AD 1215: The year of Magna Carta – and Robin Hood’s greatest battle. King John is scheming to reclaim his ancestral lands in Europe, raising the money for new armies by bleeding dry peasants and nobles alike, not least the Earl of Locksley – the former outlaw Robin Hood – and his loyal man Sir Alan Dale. As rebellion brews across the country and Robin Hood and his men are dragged into the war against the French in Flanders, a plan is hatched that will bring the former outlaws and their families to the brink of catastrophe – a plan to kill the King. England explodes into bloody civil war and Alan and Robin must decide who to trust – and who to slaughter. And while Magna Carta might be the answer to their prayers for peace, first they will have to force the King to submit to the will of his people.
So, I must confess that I’ve been obsessed with the Robin Hood legends since I was a small child. I daresay it was the product of growing up in the Midlands, and as a heartily unsporty child, displaying a modicum of talent in Archery, and so deciding that I was clearly destined for a life as a wood-dwelling outlaw. Whilst that hasn’t happened (yet), I still love a good book on Robin Hood, and also find the time period in which he (probably didn’t) exist intriguing, as our country changed enormously, in ways that still affect our very ways of life today.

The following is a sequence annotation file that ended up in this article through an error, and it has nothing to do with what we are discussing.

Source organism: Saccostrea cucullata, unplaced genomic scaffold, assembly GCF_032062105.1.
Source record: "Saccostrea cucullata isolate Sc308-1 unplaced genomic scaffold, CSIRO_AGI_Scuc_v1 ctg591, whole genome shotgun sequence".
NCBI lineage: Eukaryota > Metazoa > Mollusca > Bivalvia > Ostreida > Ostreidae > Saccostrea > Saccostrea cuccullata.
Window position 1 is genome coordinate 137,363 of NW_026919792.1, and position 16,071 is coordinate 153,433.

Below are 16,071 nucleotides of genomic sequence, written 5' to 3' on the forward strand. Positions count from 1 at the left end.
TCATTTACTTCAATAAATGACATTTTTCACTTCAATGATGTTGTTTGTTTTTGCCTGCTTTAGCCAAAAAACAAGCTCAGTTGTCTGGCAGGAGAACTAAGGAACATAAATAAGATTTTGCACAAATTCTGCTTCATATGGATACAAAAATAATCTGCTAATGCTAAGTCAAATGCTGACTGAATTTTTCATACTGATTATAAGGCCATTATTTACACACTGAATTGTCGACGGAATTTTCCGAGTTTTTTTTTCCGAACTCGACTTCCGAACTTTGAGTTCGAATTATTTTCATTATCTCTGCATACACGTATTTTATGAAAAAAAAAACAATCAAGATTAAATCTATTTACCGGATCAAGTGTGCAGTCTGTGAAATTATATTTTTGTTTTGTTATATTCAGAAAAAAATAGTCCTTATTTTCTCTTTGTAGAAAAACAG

This is the 7th in Angus Donald’s Outlaw Chronicles, a series of books which take a genuinely new and exciting look at an ancient legend, and have been thrilling many readers (including myself), for many years now. Many of these ‘Action/Historical Fiction’ books, of which we’ve seen a wave in recent years, either focus on bloody action, historical detail, or character. Angus Donald talent is in combining all three, creating gritty, affecting drama based in historical places and situations, and conjuring artfully drawn characters who inhabit every molecule of the three dimensions they are imbued with. The quality doesn’t let up in The King’s Assassin, despite having been writing these books for a good six or seven years now. Robin and Alan are still hugely readable characters, realistic in their flaws and decisions and compelling as they move the story along. Returning characters from previous books are a welcome surprise, and the plot is a page turner. Despite knowing that the major characters are likely to make it to the end of the series (or at least the final book), there are still several breath catching moments when I began to question that very idea… In addition, the time period is explored well – it’s always great to see genuine historical detail and infamous moments appear when you least expect it – whilst these may not be 100% accurate, I’d say they’re cracking books for getting teenagers and adults alike interested in history, with this compelling and imaginative take on the life of an English legend.